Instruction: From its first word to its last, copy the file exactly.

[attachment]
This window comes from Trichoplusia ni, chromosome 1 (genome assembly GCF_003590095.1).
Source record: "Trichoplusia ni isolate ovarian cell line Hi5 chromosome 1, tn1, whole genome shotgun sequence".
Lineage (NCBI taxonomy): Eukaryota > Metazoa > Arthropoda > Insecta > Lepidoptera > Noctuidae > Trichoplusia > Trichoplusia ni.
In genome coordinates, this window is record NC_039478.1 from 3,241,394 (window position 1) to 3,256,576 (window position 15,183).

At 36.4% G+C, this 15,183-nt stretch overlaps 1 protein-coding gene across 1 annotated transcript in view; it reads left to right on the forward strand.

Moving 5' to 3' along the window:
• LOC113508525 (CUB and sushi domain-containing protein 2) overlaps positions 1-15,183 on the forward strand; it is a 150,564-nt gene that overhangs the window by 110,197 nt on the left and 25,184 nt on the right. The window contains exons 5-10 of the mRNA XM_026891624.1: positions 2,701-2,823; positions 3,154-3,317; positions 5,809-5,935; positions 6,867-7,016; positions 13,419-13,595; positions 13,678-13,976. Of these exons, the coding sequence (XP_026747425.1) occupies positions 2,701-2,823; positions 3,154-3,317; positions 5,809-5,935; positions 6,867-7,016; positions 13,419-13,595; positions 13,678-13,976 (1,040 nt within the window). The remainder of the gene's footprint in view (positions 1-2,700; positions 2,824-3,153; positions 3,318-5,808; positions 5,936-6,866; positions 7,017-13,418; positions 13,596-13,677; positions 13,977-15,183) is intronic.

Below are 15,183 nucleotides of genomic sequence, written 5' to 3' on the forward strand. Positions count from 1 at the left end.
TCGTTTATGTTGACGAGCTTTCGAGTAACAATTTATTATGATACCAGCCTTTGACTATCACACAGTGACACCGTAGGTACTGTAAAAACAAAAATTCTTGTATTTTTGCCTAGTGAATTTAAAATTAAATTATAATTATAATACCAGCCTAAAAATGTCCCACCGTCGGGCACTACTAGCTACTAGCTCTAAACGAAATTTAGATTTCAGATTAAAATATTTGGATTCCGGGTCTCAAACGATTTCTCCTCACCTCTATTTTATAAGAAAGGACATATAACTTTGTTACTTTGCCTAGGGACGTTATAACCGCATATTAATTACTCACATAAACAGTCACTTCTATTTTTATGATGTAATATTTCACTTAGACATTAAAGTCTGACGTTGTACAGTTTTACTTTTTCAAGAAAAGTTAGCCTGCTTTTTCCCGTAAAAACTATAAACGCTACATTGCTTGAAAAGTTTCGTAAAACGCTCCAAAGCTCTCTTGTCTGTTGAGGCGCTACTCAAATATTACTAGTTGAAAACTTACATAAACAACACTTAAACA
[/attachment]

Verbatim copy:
This window comes from Trichoplusia ni, chromosome 1 (genome assembly GCF_003590095.1).
Source record: "Trichoplusia ni isolate ovarian cell line Hi5 chromosome 1, tn1, whole genome shotgun sequence".
Lineage (NCBI taxonomy): Eukaryota > Metazoa > Arthropoda > Insecta > Lepidoptera > Noctuidae > Trichoplusia > Trichoplusia ni.
In genome coordinates, this window is record NC_039478.1 from 3,241,394 (window position 1) to 3,256,576 (window position 15,183).

At 36.4% G+C, this 15,183-nt stretch overlaps 1 protein-coding gene across 1 annotated transcript in view; it reads left to right on the forward strand.

Moving 5' to 3' along the window:
• LOC113508525 (CUB and sushi domain-containing protein 2) overlaps positions 1-15,183 on the forward strand; it is a 150,564-nt gene that overhangs the window by 110,197 nt on the left and 25,184 nt on the right. The window contains exons 5-10 of the mRNA XM_026891624.1: positions 2,701-2,823; positions 3,154-3,317; positions 5,809-5,935; positions 6,867-7,016; positions 13,419-13,595; positions 13,678-13,976. Of these exons, the coding sequence (XP_026747425.1) occupies positions 2,701-2,823; positions 3,154-3,317; positions 5,809-5,935; positions 6,867-7,016; positions 13,419-13,595; positions 13,678-13,976 (1,040 nt within the window). The remainder of the gene's footprint in view (positions 1-2,700; positions 2,824-3,153; positions 3,318-5,808; positions 5,936-6,866; positions 7,017-13,418; positions 13,596-13,677; positions 13,977-15,183) is intronic.

Below are 15,183 nucleotides of genomic sequence, written 5' to 3' on the forward strand. Positions count from 1 at the left end.
TCGTTTATGTTGACGAGCTTTCGAGTAACAATTTATTATGATACCAGCCTTTGACTATCACACAGTGACACCGTAGGTACTGTAAAAACAAAAATTCTTGTATTTTTGCCTAGTGAATTTAAAATTAAATTATAATTATAATACCAGCCTAAAAATGTCCCACCGTCGGGCACTACTAGCTACTAGCTCTAAACGAAATTTAGATTTCAGATTAAAATATTTGGATTCCGGGTCTCAAACGATTTCTCCTCACCTCTATTTTATAAGAAAGGACATATAACTTTGTTACTTTGCCTAGGGACGTTATAACCGCATATTAATTACTCACATAAACAGTCACTTCTATTTTTATGATGTAATATTTCACTTAGACATTAAAGTCTGACGTTGTACAGTTTTACTTTTTCAAGAAAAGTTAGCCTGCTTTTTCCCGTAAAAACTATAAACGCTACATTGCTTGAAAAGTTTCGTAAAACGCTCCAAAGCTCTCTTGTCTGTTGAGGCGCTACTCAAATATTACTAGTTGAAAACTTACATAAACAACACTTAAACA